Once ranking as the largest air carrier in the Southern hemisphere, the fortunes of national air carrier Garuda Indonesia have been in a state of steady decline in recent years. Closing offices and routes to Europe and the United States, Garuda's international reach and fleet have shrunk while the airline's executives have watched its domination of Indonesia's domestic route network evaporate in the face of a whole league of low-cost domestic air competitors.
On the Verge of Financial Default?
Just when it appeared things could not be worse for the Airline, Reuters' New Service broke the story that Garuda will begin 2006 by defaulting on a US$55 million debt payment that fell due at the end of 2005.
As reported on balidiscovery.com in [ Garuda Delays Debt Repayments to Creditors], the US$55 million repayment is due to the European Credit Agencies (ECA) and forms part of an overall debt of US$150 million and Euro 800 million owed by the Airline to the ECA.
The Airline has been struggling in the face of declining revenues to restructure its debt and rationalize its operations. In an official statement from Garuda on December 29, 2005, Garuda said it "has made significant progress in developing the basis for presenting a restructuring plan" but "additional work is required to reconcile complex inter-creditor and governmental issues."
The decision to default on the debt repayment has been formally reported to the Government who have reportedly endorsed the decision to forgo principal repayments while continuing to pay interest on its loans.
Emirsyah Satar, the President Director of Garuda has blamed rising fuel costs, intense competition, security concerns, a declining Indonesian Rupiah and the October 1, 2005 bombing in Bali as all having an aggregate deleterious effect on his company's financial status.
Garuda – For Sale?
Projected to post a loss for 2005 of US$70 million following a loss of US$81 million in 2004, Garuda's financial options appear to be few with the Minister for State Enterprises, Sugiharto, signaling that plans to take the state-owned airline public in 2009 may now have to be accelerated in order to save the carrier.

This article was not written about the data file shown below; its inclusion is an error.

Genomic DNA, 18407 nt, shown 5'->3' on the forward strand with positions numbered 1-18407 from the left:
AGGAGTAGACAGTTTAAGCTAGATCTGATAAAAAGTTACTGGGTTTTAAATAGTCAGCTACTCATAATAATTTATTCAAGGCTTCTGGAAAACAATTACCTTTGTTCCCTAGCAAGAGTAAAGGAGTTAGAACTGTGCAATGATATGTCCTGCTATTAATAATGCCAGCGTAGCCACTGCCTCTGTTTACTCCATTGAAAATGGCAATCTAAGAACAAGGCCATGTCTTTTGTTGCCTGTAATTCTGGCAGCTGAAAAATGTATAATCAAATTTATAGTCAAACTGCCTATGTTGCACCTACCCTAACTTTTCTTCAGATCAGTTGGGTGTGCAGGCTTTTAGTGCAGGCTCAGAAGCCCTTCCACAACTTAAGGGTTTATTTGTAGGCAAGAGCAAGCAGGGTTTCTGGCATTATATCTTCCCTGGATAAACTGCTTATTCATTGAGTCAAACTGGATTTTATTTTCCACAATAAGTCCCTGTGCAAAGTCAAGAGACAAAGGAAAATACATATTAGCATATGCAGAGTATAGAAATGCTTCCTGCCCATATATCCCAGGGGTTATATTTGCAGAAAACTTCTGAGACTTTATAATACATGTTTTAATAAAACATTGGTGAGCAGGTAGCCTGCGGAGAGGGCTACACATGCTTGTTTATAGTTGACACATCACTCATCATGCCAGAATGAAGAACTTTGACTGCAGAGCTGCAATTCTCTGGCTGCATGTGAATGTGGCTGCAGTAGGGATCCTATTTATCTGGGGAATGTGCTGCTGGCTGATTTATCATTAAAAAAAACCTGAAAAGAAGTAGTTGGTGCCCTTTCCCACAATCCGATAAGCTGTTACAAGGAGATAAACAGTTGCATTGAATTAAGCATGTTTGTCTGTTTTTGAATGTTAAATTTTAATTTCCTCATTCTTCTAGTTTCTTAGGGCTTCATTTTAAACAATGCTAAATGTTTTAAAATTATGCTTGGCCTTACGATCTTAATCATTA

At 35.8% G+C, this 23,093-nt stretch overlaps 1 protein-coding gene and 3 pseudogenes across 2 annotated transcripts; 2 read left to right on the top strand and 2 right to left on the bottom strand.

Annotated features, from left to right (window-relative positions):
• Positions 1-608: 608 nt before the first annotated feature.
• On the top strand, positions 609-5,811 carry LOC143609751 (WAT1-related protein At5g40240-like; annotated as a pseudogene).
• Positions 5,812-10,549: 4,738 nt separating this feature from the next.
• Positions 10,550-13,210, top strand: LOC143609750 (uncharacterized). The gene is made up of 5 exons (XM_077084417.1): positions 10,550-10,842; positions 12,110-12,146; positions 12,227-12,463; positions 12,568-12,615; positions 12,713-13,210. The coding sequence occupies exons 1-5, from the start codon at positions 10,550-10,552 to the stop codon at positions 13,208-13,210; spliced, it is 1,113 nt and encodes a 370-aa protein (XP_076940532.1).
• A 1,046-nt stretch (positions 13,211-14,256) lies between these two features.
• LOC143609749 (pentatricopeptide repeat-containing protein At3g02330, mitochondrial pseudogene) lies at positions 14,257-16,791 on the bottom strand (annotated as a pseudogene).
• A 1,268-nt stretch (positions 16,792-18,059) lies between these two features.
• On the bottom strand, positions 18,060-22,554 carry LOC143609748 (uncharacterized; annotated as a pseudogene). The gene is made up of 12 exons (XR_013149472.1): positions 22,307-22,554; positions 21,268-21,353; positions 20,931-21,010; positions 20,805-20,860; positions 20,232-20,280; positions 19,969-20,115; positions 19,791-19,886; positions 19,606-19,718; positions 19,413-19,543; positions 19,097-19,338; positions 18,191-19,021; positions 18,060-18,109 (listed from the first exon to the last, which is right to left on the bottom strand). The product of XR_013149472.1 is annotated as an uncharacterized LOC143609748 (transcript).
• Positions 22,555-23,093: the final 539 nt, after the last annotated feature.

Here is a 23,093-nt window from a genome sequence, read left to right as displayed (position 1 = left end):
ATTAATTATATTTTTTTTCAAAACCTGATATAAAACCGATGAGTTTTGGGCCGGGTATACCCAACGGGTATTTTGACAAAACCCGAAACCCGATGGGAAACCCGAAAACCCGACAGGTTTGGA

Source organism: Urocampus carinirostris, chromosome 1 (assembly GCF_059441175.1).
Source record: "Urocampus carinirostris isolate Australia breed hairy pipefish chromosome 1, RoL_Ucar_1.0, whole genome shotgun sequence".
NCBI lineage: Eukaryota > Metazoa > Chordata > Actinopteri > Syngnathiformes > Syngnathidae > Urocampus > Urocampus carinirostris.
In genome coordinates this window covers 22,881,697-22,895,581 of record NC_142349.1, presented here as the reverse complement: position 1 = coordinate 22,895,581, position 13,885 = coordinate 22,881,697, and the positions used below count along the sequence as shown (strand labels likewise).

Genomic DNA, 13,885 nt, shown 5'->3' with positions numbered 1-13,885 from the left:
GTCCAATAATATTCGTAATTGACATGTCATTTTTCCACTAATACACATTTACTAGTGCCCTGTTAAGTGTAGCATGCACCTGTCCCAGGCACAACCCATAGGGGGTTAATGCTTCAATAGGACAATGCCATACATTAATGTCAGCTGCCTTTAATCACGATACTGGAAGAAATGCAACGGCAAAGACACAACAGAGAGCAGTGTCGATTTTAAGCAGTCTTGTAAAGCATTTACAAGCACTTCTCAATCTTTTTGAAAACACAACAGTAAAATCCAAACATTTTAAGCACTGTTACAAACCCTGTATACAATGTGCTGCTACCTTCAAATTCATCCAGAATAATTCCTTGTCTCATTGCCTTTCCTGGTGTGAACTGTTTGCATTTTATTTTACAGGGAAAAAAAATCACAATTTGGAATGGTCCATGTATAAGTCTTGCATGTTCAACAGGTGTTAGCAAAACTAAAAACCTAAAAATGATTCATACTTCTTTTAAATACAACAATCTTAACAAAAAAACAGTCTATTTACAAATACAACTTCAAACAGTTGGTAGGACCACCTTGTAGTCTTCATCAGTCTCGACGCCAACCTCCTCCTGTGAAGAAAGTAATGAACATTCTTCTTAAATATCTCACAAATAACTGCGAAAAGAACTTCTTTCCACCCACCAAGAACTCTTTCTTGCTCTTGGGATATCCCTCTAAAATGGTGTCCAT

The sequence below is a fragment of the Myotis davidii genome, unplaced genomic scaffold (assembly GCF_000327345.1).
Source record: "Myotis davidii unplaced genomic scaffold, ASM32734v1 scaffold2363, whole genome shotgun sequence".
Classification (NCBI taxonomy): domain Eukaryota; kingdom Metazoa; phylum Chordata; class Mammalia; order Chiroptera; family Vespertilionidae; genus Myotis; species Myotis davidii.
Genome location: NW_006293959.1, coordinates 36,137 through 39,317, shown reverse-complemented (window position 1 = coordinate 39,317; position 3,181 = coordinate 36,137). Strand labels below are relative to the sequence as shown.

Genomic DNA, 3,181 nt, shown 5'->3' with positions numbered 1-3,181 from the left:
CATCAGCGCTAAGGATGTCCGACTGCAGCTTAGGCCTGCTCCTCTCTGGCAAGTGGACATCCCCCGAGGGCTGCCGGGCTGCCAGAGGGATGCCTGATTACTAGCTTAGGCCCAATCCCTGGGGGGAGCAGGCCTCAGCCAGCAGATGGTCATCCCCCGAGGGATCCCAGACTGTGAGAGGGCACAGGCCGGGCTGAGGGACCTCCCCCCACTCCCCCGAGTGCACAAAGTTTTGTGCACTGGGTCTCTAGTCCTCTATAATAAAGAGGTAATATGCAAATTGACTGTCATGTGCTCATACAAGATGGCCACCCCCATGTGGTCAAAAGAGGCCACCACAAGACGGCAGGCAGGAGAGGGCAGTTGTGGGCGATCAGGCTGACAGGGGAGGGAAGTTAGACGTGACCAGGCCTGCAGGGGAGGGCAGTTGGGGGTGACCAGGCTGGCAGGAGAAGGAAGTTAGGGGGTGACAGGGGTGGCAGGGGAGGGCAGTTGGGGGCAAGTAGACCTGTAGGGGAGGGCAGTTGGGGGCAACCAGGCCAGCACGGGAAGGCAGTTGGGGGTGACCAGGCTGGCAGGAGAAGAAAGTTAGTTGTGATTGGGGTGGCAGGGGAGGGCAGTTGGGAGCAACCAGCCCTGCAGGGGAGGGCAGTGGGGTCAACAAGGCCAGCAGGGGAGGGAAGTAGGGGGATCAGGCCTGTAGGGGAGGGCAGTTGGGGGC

No Longer the National Flag Carrier?
Comments by Indonesia's Vice-President Jusuf Kalla suggest that Garuda may be losing its privileged position as the official national airline of Indonesia.
Kalla told the press that Garuda must be viewed as a business and its potential sale – even to foreign interests – can no longer be considered as somehow selling the nation to outsiders. Suggesting that such thinking is outdated, the Vice-President explained how many carriers - including KLM, Malaysia Airlines, New Zealand Airlines, and Qantas – have large shares of foreign ownership and control.
Separately, a spokesman for the Ministry of State Owned Enterprises suggested that there were already three major foreign airlines who have expressed an interest in buying into Garuda. The Government is reportedly in negotiations with the three to determine which among the them is best suited to help Garuda return to profitability while regaining its international reputation and route network.
A Dissenting Voice
Meanwhile, a group, calling itself the People in Support of Indonesia's Commercial Aviation (PAUKI), is opposing plans to sell the Airline to foreign interests, labeling such a move as "selling the Country." An advisor to PAUKI and the former President Director of Garuda, Mohammad Soeparno, has criticized past moves that allowed foreign investors to buy shares in existing domestic carriers as contributing to Garuda's current financial woes. Soeparno called on the Government to give a fresh cash injection to Garuda allowing the Company to return to health and be ready to compete in the increasingly liberalized world of commercial aviation.
Soeparno told the Indonesian-language Bisnis Indonesia that with proper attention from the Government and regulations to protect the State-owned carrier Garuda could return to its "glory days of 1984-1992."
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